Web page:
The number of American tech companies who are suspicious of the U.S. government’s activities is increasing. Microsoft is now officially suing the U.S. government because it believes that citizens deserve to know if and when the feds request otherwise private data on their activities.

“Microsoft brings this case because its customers have a right to know when the government obtains a warrant to read their emails, and because Microsoft has a right to tell them,” reads the opening sentence in the filing with the U.S. District Court of the Western District of Washington. Microsoft said that, currently, the Electronic Communications Privacy Act (ECPA) forces the company to keep all search requests mum.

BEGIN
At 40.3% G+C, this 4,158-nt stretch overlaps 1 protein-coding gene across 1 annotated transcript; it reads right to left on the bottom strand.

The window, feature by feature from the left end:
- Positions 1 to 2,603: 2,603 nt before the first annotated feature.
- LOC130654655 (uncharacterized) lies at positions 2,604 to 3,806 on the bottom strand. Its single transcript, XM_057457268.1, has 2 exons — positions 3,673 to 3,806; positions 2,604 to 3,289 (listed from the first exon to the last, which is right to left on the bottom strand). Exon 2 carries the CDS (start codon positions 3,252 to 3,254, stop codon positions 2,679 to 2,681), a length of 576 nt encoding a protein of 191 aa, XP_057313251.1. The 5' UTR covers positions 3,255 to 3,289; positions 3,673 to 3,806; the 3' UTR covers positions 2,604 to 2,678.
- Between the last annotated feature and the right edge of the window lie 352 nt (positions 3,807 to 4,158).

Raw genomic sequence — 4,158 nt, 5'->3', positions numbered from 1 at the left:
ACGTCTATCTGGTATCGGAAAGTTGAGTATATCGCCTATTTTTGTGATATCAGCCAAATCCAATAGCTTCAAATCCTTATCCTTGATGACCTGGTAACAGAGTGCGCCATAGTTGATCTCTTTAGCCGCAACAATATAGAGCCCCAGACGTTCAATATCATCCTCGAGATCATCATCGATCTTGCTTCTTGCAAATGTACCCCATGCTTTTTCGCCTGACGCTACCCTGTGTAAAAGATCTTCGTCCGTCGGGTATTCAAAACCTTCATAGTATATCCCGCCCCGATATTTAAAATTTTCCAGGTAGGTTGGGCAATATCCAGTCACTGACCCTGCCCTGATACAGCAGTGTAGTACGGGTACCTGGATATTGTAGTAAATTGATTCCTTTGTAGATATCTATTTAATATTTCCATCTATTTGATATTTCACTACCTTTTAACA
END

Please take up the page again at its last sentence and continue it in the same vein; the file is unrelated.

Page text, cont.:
That technically means the U.S. feds might have asked Microsoft for data on you and that, by law, Microsoft can’t tell you. Worse, as Microsoft notes, “the statue contains no limit on the length of time such secrecy orders may be kept in place.” So, really, it never has to tell you.

Microsoft said this isn’t right, especially since we all used to keep data in “file cabinets and desk drawers” where we knew it was safe. Now that data is stored in the cloud, however, that information is somehow much more within the grasp of the U.S. government. “The transition to the cloud does not alter the fundamental constitutional requirement that the government must – with few exceptions-give notice when it searches and seizes the private information or communications of individuals or businesses.”

The base argument here is that Microsoft at least wants to be able to say, “look, man, someone from the government is rifling through your stuff.” As it stands, the feds aren’t even leaving fingerprints.